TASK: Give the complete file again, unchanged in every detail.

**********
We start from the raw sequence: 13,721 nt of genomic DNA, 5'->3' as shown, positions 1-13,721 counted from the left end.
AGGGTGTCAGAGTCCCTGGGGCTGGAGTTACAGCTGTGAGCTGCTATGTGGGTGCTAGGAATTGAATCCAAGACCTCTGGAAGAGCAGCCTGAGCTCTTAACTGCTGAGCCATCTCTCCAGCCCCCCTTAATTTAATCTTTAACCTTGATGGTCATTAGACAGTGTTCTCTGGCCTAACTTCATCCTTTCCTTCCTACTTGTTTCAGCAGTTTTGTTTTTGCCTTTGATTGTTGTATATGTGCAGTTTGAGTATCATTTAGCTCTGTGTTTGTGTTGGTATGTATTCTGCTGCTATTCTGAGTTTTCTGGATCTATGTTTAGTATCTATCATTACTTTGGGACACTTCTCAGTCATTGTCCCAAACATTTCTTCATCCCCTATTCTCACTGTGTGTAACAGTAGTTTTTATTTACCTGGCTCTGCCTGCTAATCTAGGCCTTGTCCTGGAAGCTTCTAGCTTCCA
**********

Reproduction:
We start from the raw sequence: 13,721 nt of genomic DNA, 5'->3' as shown, positions 1-13,721 counted from the left end.
AGGGTGTCAGAGTCCCTGGGGCTGGAGTTACAGCTGTGAGCTGCTATGTGGGTGCTAGGAATTGAATCCAAGACCTCTGGAAGAGCAGCCTGAGCTCTTAACTGCTGAGCCATCTCTCCAGCCCCCCTTAATTTAATCTTTAACCTTGATGGTCATTAGACAGTGTTCTCTGGCCTAACTTCATCCTTTCCTTCCTACTTGTTTCAGCAGTTTTGTTTTTGCCTTTGATTGTTGTATATGTGCAGTTTGAGTATCATTTAGCTCTGTGTTTGTGTTGGTATGTATTCTGCTGCTATTCTGAGTTTTCTGGATCTATGTTTAGTATCTATCATTACTTTGGGACACTTCTCAGTCATTGTCCCAAACATTTCTTCATCCCCTATTCTCACTGTGTGTAACAGTAGTTTTTATTTACCTGGCTCTGCCTGCTAATCTAGGCCTTGTCCTGGAAGCTTCTAGCTTCCA